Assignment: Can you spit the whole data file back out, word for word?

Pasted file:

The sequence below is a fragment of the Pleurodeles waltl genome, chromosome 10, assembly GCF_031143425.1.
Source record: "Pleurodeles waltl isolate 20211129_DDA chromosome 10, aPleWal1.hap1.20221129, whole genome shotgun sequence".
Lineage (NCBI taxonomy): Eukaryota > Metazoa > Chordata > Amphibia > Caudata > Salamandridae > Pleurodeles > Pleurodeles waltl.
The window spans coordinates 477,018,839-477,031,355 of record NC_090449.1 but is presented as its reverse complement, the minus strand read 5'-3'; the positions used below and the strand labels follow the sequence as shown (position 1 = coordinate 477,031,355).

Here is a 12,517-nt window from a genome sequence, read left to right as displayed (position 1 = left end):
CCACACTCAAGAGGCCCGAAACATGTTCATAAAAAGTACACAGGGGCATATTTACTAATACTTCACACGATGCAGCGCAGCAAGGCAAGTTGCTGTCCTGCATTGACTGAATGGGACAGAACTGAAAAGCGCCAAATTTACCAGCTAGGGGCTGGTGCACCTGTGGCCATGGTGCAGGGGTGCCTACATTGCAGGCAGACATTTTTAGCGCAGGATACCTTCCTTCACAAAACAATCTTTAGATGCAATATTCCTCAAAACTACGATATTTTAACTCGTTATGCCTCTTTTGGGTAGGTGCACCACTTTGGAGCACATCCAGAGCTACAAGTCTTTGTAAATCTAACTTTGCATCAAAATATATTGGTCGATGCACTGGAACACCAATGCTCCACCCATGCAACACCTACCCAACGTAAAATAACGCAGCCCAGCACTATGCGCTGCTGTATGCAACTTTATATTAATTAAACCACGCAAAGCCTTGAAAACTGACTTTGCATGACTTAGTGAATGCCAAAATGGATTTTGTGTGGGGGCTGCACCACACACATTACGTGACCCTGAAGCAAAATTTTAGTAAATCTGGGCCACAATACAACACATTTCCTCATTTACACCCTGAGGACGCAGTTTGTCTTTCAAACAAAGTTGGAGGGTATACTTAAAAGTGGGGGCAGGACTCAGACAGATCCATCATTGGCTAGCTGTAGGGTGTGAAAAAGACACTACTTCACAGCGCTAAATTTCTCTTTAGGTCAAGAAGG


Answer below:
The sequence below is a fragment of the Pleurodeles waltl genome, chromosome 10, assembly GCF_031143425.1.
Source record: "Pleurodeles waltl isolate 20211129_DDA chromosome 10, aPleWal1.hap1.20221129, whole genome shotgun sequence".
Lineage (NCBI taxonomy): Eukaryota > Metazoa > Chordata > Amphibia > Caudata > Salamandridae > Pleurodeles > Pleurodeles waltl.
The window spans coordinates 477,018,839-477,031,355 of record NC_090449.1 but is presented as its reverse complement, the minus strand read 5'-3'; the positions used below and the strand labels follow the sequence as shown (position 1 = coordinate 477,031,355).

Here is a 12,517-nt window from a genome sequence, read left to right as displayed (position 1 = left end):
CCACACTCAAGAGGCCCGAAACATGTTCATAAAAAGTACACAGGGGCATATTTACTAATACTTCACACGATGCAGCGCAGCAAGGCAAGTTGCTGTCCTGCATTGACTGAATGGGACAGAACTGAAAAGCGCCAAATTTACCAGCTAGGGGCTGGTGCACCTGTGGCCATGGTGCAGGGGTGCCTACATTGCAGGCAGACATTTTTAGCGCAGGATACCTTCCTTCACAAAACAATCTTTAGATGCAATATTCCTCAAAACTACGATATTTTAACTCGTTATGCCTCTTTTGGGTAGGTGCACCACTTTGGAGCACATCCAGAGCTACAAGTCTTTGTAAATCTAACTTTGCATCAAAATATATTGGTCGATGCACTGGAACACCAATGCTCCACCCATGCAACACCTACCCAACGTAAAATAACGCAGCCCAGCACTATGCGCTGCTGTATGCAACTTTATATTAATTAAACCACGCAAAGCCTTGAAAACTGACTTTGCATGACTTAGTGAATGCCAAAATGGATTTTGTGTGGGGGCTGCACCACACACATTACGTGACCCTGAAGCAAAATTTTAGTAAATCTGGGCCACAATACAACACATTTCCTCATTTACACCCTGAGGACGCAGTTTGTCTTTCAAACAAAGTTGGAGGGTATACTTAAAAGTGGGGGCAGGACTCAGACAGATCCATCATTGGCTAGCTGTAGGGTGTGAAAAAGACACTACTTCACAGCGCTAAATTTCTCTTTAGGTCAAGAAGG